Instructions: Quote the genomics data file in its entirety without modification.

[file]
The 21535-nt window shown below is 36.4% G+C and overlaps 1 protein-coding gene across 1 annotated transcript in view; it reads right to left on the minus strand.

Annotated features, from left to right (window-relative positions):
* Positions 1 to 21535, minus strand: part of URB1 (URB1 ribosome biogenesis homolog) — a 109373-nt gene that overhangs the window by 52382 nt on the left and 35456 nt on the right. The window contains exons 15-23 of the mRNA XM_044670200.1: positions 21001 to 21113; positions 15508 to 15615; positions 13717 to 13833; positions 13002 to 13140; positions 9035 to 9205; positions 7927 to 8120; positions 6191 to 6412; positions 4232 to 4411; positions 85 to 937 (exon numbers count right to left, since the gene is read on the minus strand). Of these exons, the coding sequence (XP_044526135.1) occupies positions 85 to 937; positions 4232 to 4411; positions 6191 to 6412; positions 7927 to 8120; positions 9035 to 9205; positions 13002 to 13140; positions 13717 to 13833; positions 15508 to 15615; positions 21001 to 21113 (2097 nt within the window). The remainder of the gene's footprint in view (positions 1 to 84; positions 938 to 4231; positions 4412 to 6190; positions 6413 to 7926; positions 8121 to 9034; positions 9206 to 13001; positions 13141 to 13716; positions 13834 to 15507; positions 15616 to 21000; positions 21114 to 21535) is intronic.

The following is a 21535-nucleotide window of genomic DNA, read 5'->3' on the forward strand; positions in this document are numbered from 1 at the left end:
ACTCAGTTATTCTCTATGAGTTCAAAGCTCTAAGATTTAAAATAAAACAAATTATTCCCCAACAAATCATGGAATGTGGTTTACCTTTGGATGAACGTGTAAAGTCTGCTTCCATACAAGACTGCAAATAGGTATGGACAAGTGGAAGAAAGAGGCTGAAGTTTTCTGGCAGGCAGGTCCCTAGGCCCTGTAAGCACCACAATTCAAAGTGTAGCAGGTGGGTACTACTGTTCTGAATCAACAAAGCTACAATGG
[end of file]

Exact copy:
The 21535-nt window shown below is 36.4% G+C and overlaps 1 protein-coding gene across 1 annotated transcript in view; it reads right to left on the minus strand.

Annotated features, from left to right (window-relative positions):
* Positions 1 to 21535, minus strand: part of URB1 (URB1 ribosome biogenesis homolog) — a 109373-nt gene that overhangs the window by 52382 nt on the left and 35456 nt on the right. The window contains exons 15-23 of the mRNA XM_044670200.1: positions 21001 to 21113; positions 15508 to 15615; positions 13717 to 13833; positions 13002 to 13140; positions 9035 to 9205; positions 7927 to 8120; positions 6191 to 6412; positions 4232 to 4411; positions 85 to 937 (exon numbers count right to left, since the gene is read on the minus strand). Of these exons, the coding sequence (XP_044526135.1) occupies positions 85 to 937; positions 4232 to 4411; positions 6191 to 6412; positions 7927 to 8120; positions 9035 to 9205; positions 13002 to 13140; positions 13717 to 13833; positions 15508 to 15615; positions 21001 to 21113 (2097 nt within the window). The remainder of the gene's footprint in view (positions 1 to 84; positions 938 to 4231; positions 4412 to 6190; positions 6413 to 7926; positions 8121 to 9034; positions 9206 to 13001; positions 13141 to 13716; positions 13834 to 15507; positions 15616 to 21000; positions 21114 to 21535) is intronic.

The following is a 21535-nucleotide window of genomic DNA, read 5'->3' on the forward strand; positions in this document are numbered from 1 at the left end:
ACTCAGTTATTCTCTATGAGTTCAAAGCTCTAAGATTTAAAATAAAACAAATTATTCCCCAACAAATCATGGAATGTGGTTTACCTTTGGATGAACGTGTAAAGTCTGCTTCCATACAAGACTGCAAATAGGTATGGACAAGTGGAAGAAAGAGGCTGAAGTTTTCTGGCAGGCAGGTCCCTAGGCCCTGTAAGCACCACAATTCAAAGTGTAGCAGGTGGGTACTACTGTTCTGAATCAACAAAGCTACAATGG